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Old 01-21-2010, 04:13 PM
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Question Patterns to get me started?

My tools finally arrived in the mail and I have already tied a few buggers and various make-shift flies with materials I already had.

What are a few patterns that are fairly easy to tie and will be very effective on trout? Just something to get me started so I can buy different materials (it can get expensive!)

Also, does anyone have any tips on saving money when obtaining materials?
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Old 01-21-2010, 04:26 PM
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Default Re: Patterns to get me started?

Quote:
Originally Posted by FliFysh View Post
My tools finally arrived in the mail and I have already tied a few buggers and various make-shift flies with materials I already had.

What are a few patterns that are fairly easy to tie and will be very effective on trout? Just something to get me started so I can buy different materials (it can get expensive!)

Also, does anyone have any tips on saving money when obtaining materials?
Caddis larvae, stonefly and mayfly nymphs, emergers, parachutes...I hope you got a good fly tying book when you bought your tools. Charlie Cravens book is highly recommended.

For saving on materials, a lot of items sold in fly shops and catalogs can be found at craft stores; glass beads are one example. If you have friends that hunt ask them to save feathers etc...As far as hooks go, shop around and buy in bulk on hooks you use on a regular basis; E-Bay can be a good source.

Dan
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Old 01-21-2010, 05:04 PM
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Default Re: Patterns to get me started?

A simple fly that is really effective for trout in the summer months is an ant. Use a 18 or 16 hook, a small section of dubbing at the back, hackle in the middle and another small section of dubbing at the front.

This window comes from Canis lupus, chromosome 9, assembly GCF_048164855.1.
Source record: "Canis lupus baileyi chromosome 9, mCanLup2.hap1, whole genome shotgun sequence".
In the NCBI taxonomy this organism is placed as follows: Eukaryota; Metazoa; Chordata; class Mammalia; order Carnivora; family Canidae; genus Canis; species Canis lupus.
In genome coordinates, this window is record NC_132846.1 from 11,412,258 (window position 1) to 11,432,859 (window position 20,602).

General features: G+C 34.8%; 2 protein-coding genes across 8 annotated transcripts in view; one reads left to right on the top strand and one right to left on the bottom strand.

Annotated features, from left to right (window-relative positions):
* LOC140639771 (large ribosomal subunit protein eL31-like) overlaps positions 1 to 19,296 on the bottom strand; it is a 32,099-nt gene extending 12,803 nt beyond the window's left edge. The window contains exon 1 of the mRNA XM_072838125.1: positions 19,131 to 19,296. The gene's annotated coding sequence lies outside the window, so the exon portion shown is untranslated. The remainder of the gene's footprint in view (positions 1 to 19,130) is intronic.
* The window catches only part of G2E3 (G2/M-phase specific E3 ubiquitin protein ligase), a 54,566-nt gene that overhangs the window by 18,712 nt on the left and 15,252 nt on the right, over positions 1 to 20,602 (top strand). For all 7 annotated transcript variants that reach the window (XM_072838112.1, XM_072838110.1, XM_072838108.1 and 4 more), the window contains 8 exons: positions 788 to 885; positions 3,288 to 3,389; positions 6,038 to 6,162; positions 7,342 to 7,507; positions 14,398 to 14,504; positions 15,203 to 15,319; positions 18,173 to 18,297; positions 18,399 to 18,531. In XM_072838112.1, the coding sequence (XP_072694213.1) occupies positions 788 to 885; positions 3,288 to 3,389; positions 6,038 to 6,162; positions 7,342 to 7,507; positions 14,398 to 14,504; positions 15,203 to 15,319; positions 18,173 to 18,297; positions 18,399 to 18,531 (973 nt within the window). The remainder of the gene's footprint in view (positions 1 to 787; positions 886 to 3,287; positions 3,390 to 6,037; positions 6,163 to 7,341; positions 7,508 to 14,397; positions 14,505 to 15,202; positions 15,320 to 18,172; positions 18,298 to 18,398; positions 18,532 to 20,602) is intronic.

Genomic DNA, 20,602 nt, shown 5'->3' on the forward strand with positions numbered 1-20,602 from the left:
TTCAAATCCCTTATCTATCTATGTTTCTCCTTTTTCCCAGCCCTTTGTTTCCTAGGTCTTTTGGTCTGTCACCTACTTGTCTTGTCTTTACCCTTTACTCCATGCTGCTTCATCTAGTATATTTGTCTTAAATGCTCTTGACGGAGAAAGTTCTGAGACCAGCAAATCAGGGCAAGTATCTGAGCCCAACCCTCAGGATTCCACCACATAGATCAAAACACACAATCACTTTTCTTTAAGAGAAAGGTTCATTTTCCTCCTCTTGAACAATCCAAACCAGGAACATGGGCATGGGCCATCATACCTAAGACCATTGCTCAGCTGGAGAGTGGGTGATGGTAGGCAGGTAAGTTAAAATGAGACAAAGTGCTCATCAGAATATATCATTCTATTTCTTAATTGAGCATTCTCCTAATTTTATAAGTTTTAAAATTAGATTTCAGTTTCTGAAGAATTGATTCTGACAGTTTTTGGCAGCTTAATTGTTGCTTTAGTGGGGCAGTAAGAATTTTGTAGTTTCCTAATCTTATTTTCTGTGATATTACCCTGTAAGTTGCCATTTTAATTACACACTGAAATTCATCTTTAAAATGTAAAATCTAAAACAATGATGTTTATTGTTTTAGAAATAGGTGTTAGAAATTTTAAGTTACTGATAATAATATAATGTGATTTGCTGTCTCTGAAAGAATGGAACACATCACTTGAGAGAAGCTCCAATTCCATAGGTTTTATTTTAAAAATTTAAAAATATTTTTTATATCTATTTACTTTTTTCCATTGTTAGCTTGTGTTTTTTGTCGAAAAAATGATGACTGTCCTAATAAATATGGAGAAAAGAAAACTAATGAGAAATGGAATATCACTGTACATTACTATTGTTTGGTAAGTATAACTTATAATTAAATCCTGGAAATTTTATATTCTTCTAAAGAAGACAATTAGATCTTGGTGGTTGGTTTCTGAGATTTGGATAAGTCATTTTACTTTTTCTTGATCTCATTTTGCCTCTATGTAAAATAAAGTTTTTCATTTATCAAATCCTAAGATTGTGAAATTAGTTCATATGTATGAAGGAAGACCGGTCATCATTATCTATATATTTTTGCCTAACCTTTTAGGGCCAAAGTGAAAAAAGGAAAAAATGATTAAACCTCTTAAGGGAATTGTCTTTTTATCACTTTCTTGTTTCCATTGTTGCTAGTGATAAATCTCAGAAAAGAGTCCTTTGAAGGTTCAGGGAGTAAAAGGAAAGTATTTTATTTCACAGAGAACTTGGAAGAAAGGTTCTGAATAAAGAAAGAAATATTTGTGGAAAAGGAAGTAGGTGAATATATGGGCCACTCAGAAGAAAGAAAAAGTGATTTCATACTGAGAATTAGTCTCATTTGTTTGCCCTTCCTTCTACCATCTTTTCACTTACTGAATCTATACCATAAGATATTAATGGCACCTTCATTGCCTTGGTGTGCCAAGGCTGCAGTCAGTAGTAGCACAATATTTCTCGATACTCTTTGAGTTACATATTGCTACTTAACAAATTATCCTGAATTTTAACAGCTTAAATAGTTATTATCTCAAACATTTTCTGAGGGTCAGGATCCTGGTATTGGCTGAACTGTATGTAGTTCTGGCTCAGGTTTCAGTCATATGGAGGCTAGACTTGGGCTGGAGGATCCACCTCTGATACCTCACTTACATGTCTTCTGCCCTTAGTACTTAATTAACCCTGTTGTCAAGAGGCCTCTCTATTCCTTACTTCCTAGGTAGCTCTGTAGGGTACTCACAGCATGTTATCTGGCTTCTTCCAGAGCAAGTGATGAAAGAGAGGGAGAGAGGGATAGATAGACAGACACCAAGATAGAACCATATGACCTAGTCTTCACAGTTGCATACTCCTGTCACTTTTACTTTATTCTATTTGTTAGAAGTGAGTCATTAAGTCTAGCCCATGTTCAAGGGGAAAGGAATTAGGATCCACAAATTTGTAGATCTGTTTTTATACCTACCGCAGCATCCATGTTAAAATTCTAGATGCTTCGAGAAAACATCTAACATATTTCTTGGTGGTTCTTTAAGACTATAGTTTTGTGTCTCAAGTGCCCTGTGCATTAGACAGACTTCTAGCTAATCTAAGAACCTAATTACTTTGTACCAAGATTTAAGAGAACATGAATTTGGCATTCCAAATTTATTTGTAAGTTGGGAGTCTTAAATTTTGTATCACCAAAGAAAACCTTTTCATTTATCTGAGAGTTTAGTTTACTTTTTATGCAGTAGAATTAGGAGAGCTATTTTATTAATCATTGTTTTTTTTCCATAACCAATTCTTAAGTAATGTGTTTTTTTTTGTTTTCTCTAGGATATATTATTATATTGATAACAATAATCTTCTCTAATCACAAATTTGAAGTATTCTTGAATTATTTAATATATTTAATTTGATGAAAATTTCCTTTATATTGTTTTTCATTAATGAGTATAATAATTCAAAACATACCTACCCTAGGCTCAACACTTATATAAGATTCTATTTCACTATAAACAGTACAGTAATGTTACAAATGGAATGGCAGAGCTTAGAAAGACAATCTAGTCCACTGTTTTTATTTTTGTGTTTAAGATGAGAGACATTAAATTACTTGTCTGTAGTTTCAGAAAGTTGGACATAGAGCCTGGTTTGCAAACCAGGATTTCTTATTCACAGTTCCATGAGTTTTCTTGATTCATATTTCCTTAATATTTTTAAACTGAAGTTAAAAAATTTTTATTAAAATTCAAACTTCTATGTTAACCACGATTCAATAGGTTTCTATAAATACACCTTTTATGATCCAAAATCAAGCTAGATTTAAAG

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Old 01-21-2010, 06:04 PM
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Default Re: Patterns to get me started?

The woolly bugger was a good choice for a beginning fly to tie--- and a good one for catching fish.

Some other good patterns are Pheasant Tail and Gold Ribbed Hare's Ear Nymphs. They'll both teach you some good skills you'll need, are pretty easy to tie, and catch fish. They also use basic materials that are inexpensive-- and useful for a ton of other patterns.

What materials and hooks do you have now?

(we might be able to suggest some more patterns based on what you have already)

Where it will get expensive is when you get into tying dry flies with dry fly hackle. You'll want decent genetic hackle from roosters bred specifically for their "dry fly quality" feathers (stiff barbs of uniform length, thin flexible stems that are easy to wrap)--- these are different from the softer webbier feathers used for buggers.

It's very easy to get a bit carried away when first starting out-- the natural inclination is to want to tie one of everything. That can get expensive real quick-- a better way to go is to start out with 2-3 patterns in mind at a time, and get the materials for just those patterns-- tie a bunch-- at least 12 or so of each, and then pick a few more patterns.